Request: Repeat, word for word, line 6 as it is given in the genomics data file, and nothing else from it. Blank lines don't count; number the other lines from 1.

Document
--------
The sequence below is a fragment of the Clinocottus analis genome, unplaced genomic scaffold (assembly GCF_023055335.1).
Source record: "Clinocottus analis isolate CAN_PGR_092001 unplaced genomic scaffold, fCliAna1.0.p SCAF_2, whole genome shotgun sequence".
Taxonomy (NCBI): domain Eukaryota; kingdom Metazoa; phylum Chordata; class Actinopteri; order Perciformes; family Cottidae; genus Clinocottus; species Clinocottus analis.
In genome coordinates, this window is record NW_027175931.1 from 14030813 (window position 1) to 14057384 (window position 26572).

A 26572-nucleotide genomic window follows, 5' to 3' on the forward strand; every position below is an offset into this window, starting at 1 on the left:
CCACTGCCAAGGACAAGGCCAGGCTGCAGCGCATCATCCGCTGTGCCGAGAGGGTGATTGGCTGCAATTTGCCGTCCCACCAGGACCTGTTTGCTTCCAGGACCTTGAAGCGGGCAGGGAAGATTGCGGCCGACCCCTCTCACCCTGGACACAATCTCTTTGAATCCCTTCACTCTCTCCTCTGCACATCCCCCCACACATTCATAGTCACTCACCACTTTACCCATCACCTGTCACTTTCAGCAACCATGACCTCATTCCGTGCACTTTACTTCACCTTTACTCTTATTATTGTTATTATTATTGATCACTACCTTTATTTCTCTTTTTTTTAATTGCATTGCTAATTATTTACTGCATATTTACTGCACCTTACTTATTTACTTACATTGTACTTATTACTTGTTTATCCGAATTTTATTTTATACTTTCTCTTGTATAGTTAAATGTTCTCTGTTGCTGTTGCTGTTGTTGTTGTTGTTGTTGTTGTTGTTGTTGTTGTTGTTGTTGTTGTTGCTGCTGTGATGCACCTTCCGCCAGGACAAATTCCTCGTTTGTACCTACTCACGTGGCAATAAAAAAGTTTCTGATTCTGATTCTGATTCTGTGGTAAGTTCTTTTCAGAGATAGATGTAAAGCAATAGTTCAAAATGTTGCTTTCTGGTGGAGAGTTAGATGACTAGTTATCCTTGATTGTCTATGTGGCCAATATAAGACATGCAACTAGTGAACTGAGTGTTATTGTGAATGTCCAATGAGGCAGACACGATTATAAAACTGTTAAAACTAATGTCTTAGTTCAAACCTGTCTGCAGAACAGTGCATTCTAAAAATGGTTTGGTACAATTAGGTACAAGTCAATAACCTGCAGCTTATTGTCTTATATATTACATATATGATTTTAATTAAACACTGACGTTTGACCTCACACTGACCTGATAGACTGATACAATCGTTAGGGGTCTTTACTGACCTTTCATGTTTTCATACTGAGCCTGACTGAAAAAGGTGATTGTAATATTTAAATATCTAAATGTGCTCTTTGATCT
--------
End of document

CCACTGCCAAGGACAAGGCCAGGCTGCAGCGCATCATCCGCTGTGCCGAGAGGGTGATTGGCTGCAATTTGCCGTCCCACCAGGACCTGTTTGCTTCCAGGACCTTGAAGCGGGCAGGGAAGATTGCGGCCGACCCCTCTCACCCTGGACACAATCTCTTTGAATCCCTTCACTCTCTCCTCTGCACATCCCCCCACACATTCATAGTCACTCACCACTTTACCCATCACCTGTCACTTTCAGCAACCATGACCTCATTCCGTGCACTTTACTTCACCTTTACTCTTATTATTGTTATTATTATTGATCACTACCTTTATTTCTCTTTTTTTTAATTGCATTGCTAATTATTTACTGCATATTTACTGCACCTTACTTATTTACTTACATTGTACTTATTACTTGTTTATCCGAATTTTATTTTATACTTTCTCTTGTATAGTTAAATGTTCTCTGTTGCTGTTGCTGTTGTTGTTGTTGTTGTTGTTGTTGTTGTTGTTGTTGTTGTTGTTGTTGCTGCTGTGATGCACCTTCCGCCAGGACAAATTCCTCGTTTGTACCTACTCACGTGGCAATAAAAAAGTTTCTGATTCTGATTCTGATTCTGTGGTAAGTTCTTTTCAGAGATAGATGTAAAGCAATAGTTCAAAATGTTGCTTTCTGGTGGAGAGTTAGATGACTAGTTATCCTTGATTGTCTATGTGGCCAATATAAGACATGCAACTAGTGAACTGAGTGTTATTGTGAATGTCCAATGAGGCAGACACGATTATAAAACTGTTAAAACTAATGTCTTAGTTCAAACCTGTCTGCAGAACAGTGCATTCTAAAAATGGTTTGGTACAATTAGGTACAAGTCAATAACCTGCAGCTTATTGTCTTATATATTACATATATGATTTTAATTAAACACTGACGTTTGACCTCACACTGACCTGATAGACTGATACAATCGTTAGGGGTCTTTACTGACCTTTCATGTTTTCATACTGAGCCTGACTGAAAAAGGTGATTGTAATATTTAAATATCTAAATGTGCTCTTTGATCT